- Date & Time
- Tuesday, October 04, 2022 4:00pm to 5:30pm 2022-10-04 04:00:00 pm2022-10-04 05:30:00 pmAmerica/New_YorkVisiting Artist Lecture: Candice BreitzOnline
Candice Breitz (born in Johannesburg, 1972) is a Berlin-based artist. Most recently, her work has focused on the conditions under which empathy is produced, reflecting on a media-saturated global culture in which strong identification with fictional characters and celebrity figures runs parallel to widespread indifference to the plight of those facing real world adversity. Following the completion of her works 'Love Story' (2016) and 'TLDR' (2017), she is currently working on the third part of a video trilogy that critically probes the attention economy.
This talk will focus on the artist’s most recent work, 'Whiteface' (2022). Over recent years, Breitz has collected a wide range of found footage fragments that document ‘white people talking about race.’ Her archive includes the voices of political figures, news anchors and talk show hosts, as well as those of anonymous YouTube bloggers; covering white perspectives that run the gamut from neo-Nazi ideology and far right propaganda to everyday racism and the posturing of ‘good white people.’ Specifically, the archive observes the rising anxiety of white people as calls to dismantle white supremacy proliferate and intensify across the globe. As such, it offers insight into the ongoing backlash against anti-racist movements, as white people struggle to come to terms with public discourse that highlights phenomena such as ‘white privilege,’ ‘white fragility,’ ‘white rage’ and ‘white guilt.’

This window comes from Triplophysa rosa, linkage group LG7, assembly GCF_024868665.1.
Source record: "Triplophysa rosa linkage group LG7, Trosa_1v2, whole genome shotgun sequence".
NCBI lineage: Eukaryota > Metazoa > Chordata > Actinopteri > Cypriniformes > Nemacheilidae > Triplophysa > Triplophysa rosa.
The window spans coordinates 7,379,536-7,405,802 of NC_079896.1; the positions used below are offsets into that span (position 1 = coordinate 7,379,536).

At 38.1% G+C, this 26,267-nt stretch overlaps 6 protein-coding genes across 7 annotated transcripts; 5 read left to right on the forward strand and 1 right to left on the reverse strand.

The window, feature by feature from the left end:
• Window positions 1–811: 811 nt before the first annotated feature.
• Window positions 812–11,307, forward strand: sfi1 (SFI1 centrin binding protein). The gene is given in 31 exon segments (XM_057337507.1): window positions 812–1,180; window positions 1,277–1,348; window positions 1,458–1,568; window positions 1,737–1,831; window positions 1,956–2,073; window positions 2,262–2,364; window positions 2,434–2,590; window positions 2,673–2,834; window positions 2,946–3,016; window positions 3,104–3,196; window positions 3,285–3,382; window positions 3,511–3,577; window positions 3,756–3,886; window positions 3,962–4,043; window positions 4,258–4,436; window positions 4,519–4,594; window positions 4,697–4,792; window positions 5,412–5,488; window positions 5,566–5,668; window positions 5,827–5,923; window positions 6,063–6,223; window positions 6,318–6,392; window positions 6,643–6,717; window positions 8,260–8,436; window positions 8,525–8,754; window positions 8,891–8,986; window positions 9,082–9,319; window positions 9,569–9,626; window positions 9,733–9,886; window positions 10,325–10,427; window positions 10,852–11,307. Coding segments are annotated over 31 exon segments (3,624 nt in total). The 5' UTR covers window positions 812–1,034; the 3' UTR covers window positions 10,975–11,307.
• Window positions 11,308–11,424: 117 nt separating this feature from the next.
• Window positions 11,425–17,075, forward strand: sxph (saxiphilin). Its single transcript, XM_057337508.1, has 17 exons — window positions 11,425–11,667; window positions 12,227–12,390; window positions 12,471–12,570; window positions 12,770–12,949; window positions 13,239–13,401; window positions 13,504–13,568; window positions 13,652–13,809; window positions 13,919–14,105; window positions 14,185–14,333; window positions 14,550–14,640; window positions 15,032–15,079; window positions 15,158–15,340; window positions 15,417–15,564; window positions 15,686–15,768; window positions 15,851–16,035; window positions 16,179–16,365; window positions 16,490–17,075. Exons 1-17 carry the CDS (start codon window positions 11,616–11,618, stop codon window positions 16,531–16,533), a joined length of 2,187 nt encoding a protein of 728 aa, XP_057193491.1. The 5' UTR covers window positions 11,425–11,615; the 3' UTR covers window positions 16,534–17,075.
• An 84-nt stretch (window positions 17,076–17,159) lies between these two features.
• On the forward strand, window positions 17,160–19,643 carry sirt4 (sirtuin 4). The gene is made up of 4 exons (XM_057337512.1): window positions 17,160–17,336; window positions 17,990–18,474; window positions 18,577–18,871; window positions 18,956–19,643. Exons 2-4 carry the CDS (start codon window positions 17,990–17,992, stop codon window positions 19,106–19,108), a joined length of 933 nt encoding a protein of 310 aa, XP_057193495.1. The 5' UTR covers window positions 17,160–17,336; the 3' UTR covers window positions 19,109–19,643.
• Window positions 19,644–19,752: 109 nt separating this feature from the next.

In 'Whiteface' Breitz appropriates and ventriloquizes dozens of voices drawn from this archive, channelling them through her own white body. Wearing nothing but a white dress shirt and zombie contact lenses, the artist conjures up whiteness in a variety of its guises, rotating through a series of cheap blonde wigs as the work unfolds, among which her own platinum head of hair is featured. Dislocated from the white people who originally uttered them, the words that stream through Breitz accumulate to provide a critical survey of the language via which whiteness frames, normalises and leverages its power.
Breitz’s deliberately theatrical performance in 'Whiteface' draws attention to the constructed nature of whiteness and other racial categories. Her bleached presence and deadened eyes locate the fictions that naturalise and perpetuate white supremacy squarely within the genre of horror.
- Room #
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